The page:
It’s just tucked away at the beginning of the narrative, almost designed not to be noticed. ‘About eight days later…’ Eight days after Peter had confessed Jesus as the Christ of God. Eight days after he said ‘take up your cross…’ and ‘what does it profit a man if he gains the whole world but forfeits his soul…’. Eight days later we arrive at the Transfiguration on the mountain, the eighth day of creation, the day of Resurrection, the new beginning, the day that has no evening: the revelation of Jesus as the first whole and complete human being in all his Glory. As Pilate said, Ecce Homo, ‘Behold, the Man’.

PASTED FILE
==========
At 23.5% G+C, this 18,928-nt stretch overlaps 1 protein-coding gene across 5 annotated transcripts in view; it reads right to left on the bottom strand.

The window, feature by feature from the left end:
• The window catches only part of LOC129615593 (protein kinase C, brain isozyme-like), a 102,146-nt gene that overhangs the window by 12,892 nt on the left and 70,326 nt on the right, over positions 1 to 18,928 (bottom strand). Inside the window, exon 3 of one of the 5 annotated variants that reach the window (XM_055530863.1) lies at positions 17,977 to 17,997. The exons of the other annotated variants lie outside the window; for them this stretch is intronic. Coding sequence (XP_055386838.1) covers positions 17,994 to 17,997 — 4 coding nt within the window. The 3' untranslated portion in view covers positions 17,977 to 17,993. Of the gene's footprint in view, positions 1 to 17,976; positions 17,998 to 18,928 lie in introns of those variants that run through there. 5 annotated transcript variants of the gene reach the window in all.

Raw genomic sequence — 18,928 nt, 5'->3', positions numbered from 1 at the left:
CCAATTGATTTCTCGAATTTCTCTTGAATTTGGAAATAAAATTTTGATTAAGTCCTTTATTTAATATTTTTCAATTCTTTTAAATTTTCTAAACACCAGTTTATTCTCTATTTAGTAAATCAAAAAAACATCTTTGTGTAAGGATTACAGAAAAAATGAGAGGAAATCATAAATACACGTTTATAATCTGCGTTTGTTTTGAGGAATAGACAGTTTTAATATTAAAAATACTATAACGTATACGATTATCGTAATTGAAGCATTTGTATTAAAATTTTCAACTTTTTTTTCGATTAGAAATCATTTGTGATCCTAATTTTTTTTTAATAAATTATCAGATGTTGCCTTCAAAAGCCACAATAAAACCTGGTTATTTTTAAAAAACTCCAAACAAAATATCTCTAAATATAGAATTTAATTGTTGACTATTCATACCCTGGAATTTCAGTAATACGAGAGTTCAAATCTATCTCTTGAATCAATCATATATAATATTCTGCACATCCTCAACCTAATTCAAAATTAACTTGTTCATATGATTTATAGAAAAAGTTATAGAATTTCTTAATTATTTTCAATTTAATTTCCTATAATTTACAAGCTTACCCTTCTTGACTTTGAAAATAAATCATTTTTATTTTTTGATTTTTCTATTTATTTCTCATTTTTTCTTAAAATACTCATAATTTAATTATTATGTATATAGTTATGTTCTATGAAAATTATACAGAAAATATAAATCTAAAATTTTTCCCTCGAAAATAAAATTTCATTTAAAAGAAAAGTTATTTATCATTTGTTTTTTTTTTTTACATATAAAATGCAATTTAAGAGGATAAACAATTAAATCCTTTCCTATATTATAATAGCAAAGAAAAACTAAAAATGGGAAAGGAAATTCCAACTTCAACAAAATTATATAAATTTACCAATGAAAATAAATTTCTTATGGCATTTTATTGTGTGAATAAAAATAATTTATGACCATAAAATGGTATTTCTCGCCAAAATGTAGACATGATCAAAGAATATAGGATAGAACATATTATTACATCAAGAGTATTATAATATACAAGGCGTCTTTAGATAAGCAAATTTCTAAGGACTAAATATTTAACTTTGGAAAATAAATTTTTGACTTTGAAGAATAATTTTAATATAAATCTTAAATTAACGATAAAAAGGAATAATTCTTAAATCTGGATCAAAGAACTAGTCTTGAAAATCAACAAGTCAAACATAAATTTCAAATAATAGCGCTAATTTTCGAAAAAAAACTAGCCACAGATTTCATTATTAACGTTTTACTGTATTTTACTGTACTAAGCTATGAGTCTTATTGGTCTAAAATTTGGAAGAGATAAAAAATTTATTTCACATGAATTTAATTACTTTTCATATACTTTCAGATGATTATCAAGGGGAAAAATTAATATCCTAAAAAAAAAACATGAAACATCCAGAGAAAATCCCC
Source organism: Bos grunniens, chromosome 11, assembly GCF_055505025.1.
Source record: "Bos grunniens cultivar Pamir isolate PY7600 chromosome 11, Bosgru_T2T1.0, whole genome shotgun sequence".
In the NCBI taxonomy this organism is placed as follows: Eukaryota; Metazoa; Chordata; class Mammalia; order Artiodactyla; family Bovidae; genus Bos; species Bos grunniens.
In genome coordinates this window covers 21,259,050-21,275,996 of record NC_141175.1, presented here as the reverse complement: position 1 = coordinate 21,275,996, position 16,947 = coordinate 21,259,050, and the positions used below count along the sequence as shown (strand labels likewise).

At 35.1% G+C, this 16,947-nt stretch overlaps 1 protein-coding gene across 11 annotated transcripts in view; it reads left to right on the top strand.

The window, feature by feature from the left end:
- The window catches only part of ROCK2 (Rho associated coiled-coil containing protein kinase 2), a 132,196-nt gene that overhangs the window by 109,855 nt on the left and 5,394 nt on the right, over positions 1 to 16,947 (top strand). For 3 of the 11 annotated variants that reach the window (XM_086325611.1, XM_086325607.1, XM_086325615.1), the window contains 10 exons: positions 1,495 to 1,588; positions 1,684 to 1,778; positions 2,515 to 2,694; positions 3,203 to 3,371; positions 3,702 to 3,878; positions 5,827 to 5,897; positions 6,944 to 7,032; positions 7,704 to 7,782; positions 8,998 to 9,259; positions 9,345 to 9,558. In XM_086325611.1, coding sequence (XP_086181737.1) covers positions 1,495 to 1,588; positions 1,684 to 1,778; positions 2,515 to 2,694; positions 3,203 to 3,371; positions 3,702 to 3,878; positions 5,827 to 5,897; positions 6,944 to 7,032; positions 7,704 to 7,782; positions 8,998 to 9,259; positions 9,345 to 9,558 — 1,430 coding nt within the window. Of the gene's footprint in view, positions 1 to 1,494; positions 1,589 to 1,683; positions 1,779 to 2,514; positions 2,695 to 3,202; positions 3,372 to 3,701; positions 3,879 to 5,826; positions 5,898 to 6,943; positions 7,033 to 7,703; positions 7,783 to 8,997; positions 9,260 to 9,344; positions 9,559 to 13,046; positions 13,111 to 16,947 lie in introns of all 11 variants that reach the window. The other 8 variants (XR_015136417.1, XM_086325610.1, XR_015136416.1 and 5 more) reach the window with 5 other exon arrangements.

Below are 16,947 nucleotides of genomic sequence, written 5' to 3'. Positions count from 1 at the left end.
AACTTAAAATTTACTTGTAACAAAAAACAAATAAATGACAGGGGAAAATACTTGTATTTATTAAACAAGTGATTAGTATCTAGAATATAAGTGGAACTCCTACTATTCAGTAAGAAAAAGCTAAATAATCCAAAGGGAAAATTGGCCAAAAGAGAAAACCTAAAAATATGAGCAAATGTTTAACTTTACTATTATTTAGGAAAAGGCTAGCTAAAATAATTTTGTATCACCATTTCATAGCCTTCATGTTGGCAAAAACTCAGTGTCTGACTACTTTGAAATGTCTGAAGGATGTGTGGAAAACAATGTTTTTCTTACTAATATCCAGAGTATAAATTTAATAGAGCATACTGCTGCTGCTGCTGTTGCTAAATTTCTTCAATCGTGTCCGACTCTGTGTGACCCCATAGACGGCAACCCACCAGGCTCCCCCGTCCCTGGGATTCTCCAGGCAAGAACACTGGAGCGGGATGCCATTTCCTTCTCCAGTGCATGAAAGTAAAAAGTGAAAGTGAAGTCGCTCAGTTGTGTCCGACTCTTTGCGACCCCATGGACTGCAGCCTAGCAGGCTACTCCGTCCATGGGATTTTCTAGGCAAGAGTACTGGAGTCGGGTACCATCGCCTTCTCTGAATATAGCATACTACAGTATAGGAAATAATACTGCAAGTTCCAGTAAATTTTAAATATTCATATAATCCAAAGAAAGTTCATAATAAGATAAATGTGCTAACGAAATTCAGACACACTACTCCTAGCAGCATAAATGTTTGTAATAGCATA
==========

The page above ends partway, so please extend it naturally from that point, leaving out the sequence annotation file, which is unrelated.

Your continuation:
Meanwhile, Cuthbert at last graduates from cenobitic to the eremitic life, from the communal to the solitary. And it was a graduation – only after many years of living under the strict discipline of monastic rule was permission given to a select few to remove from the environs of the community and to venture into the depths of warfare for the world as hermit. This is where the real demons were fought. Still very much a part of his community, but a lone outpost, a lighthouse shining in the depths of the wild storm of the world. But note that it also a ‘city’ (‘civitas’) – this is where the heavenly dwelling of God is being proclaimed.